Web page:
When did dive watches stop being dive watches and become precious man-jewelry? Sure, the digital dive computer has replaced the watch as the instrument of choice for underwater use, but most dive watches today have gotten expensive, transforming from tools for adventure to mere symbols of it. And that’s a shame, because they’re built more rugged than ever, with exotic case materials, sturdy movements and absurd depth ratings. Yet most guys leave their dive watches behind when they go to the beach or even hop in the pool. Well, the Scurfa Watches Diver One ($200) is a watch you can leave on 24/7 — and in fact, the company owner encourages you to.

Englishman and Scurfa founder Paul Scurfield knows a thing or two about diving and about watches. As a seasoned commercial diver working in the North Sea, he’ll spend more time underwater on a typical 28-day rotation than most of us will dive on holiday in our entire lives. The North Sea is where commercial diving has its roots, having grown from the needs of the burgeoning offshore oil industry of the 1960s. Divers in those days wore Rolex Sea Dwellers and Omega Ploprofs, watches now coveted by collectors, and whose modern descendants seldom see anything deeper than the kitchen sink. Scurfield is a longtime watch collector himself, favoring tool watches from Tudor and Rolex. But he wanted a dive watch that could once again be used for its original purpose without the fear of damaging or losing something that costs a month’s salary. So he set out to design one himself. The product is the $200 Diver One.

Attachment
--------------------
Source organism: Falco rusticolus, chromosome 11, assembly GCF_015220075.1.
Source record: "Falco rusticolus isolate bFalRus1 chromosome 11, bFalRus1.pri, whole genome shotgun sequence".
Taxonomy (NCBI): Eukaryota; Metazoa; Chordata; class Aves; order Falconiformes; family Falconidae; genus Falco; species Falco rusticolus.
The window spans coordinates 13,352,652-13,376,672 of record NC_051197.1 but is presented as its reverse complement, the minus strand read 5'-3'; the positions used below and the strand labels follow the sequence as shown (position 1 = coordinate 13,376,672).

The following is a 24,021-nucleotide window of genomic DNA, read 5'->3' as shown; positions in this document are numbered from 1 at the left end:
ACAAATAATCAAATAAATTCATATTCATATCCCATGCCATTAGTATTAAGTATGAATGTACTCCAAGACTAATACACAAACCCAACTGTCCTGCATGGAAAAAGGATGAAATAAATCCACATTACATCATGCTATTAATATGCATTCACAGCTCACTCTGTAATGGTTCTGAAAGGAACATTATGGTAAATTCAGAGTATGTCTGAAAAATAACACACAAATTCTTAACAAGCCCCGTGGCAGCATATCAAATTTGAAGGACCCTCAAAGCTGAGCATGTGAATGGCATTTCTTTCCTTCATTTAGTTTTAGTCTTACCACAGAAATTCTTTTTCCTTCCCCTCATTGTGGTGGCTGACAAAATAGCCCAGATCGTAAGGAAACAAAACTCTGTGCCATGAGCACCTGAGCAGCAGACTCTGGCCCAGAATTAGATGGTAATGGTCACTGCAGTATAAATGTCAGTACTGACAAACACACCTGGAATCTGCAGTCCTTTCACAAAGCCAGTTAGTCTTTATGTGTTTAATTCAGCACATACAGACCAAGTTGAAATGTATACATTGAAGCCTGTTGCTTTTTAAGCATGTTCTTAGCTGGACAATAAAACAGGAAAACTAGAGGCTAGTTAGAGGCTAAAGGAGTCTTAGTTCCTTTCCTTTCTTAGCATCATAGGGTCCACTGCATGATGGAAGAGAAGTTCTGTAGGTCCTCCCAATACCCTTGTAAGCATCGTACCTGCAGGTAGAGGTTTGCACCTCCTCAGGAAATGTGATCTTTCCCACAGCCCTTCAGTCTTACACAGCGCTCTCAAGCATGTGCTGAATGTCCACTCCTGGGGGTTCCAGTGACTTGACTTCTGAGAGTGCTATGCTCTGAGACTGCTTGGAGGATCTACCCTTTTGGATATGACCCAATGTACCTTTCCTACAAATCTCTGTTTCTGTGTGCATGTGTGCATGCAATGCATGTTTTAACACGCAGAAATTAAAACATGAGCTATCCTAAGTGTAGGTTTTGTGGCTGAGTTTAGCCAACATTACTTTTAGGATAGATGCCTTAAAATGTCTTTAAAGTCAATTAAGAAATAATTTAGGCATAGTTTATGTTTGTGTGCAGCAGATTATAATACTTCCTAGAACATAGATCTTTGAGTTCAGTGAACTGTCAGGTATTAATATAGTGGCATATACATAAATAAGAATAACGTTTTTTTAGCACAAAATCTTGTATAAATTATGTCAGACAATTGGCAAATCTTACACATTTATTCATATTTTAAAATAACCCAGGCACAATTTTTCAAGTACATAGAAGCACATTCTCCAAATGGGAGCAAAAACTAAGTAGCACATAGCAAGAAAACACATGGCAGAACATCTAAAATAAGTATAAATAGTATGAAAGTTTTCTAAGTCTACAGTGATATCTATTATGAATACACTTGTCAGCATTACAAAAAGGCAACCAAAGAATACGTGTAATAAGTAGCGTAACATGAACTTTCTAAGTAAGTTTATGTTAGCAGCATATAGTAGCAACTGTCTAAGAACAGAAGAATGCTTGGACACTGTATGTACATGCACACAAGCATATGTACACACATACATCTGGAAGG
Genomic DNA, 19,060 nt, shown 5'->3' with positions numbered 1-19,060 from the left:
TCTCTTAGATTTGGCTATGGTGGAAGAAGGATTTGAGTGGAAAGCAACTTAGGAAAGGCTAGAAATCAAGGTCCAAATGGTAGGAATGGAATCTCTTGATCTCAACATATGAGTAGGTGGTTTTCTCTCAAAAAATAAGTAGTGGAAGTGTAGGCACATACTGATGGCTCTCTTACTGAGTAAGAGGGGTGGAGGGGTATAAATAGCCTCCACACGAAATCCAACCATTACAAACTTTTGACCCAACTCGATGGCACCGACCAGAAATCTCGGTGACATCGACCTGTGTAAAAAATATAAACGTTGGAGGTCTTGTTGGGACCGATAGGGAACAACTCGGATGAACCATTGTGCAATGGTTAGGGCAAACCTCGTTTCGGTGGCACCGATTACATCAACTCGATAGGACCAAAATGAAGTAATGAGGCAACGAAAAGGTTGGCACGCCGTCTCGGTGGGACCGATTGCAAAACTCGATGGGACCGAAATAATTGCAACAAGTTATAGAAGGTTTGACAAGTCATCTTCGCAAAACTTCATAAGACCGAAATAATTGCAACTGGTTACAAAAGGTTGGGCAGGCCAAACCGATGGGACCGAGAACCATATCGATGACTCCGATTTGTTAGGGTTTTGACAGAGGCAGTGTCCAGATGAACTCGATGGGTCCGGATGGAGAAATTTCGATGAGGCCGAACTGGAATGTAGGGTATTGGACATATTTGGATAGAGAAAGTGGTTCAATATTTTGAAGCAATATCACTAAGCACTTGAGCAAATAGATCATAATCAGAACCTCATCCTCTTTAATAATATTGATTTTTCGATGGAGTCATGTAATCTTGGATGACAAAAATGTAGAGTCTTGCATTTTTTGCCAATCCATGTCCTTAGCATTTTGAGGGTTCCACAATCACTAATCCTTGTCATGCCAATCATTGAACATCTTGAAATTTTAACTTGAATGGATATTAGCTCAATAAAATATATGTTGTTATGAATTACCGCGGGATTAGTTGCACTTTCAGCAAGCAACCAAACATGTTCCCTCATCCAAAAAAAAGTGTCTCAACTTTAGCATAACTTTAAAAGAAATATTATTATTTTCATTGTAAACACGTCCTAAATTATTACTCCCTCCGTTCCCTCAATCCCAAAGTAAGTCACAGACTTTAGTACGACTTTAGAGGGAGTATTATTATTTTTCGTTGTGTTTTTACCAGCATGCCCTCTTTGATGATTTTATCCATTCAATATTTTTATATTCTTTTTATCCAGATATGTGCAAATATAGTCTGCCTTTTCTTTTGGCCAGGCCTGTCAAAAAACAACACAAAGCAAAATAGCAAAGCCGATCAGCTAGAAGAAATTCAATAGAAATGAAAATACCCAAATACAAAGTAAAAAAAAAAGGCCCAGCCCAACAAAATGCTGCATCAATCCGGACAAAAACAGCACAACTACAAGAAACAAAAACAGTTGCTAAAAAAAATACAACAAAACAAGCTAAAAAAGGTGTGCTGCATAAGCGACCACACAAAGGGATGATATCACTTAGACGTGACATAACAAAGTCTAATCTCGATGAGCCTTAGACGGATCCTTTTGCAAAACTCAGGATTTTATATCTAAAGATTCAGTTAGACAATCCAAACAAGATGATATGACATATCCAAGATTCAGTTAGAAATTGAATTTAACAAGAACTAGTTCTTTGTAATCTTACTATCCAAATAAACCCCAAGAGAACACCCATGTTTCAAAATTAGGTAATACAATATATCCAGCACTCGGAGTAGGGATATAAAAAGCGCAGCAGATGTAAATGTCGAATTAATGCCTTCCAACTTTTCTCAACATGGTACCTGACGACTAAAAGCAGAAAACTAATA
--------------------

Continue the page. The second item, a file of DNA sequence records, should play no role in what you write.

The Diver One is named for the primary position on a typical North Sea working dive. Diver Two assists in the water and the bellman stays in the diving bell as a tender. The watch itself, which Scurfield has tested on some of his dives, is a throwback to what a dive watch should be: a tool, no more, no less. Its 42mm case has the classic aesthetics of some of the Precista and CWC watches built for the Royal Navy in the 1970s, with straight lugs and steep crown guards surrounding a knurled screw-in crown. That crown, in addition to a screwed-on case back, ensures the Diver One’s 300 meters of water resistance — less than many more expensive desk divers but perfectly adequate, even if you’re welding pipe 800 feet under the North Sea.

For all its merits, the Diver One’s most impressive specification is its price.

The dial and hands are no-nonsense white-on-black sticks and a triangle, which glow into the night thanks to prodigious application of luminous paint. The Scurfa Watches logo has no sea creatures or tridents but simply bears the company name, as if the brand were merely an OEM supplier to the diving industry. In fact, the container the watch is shipped in is actually a modified version of the threaded plastic “twist box” that offshore components are shipped in.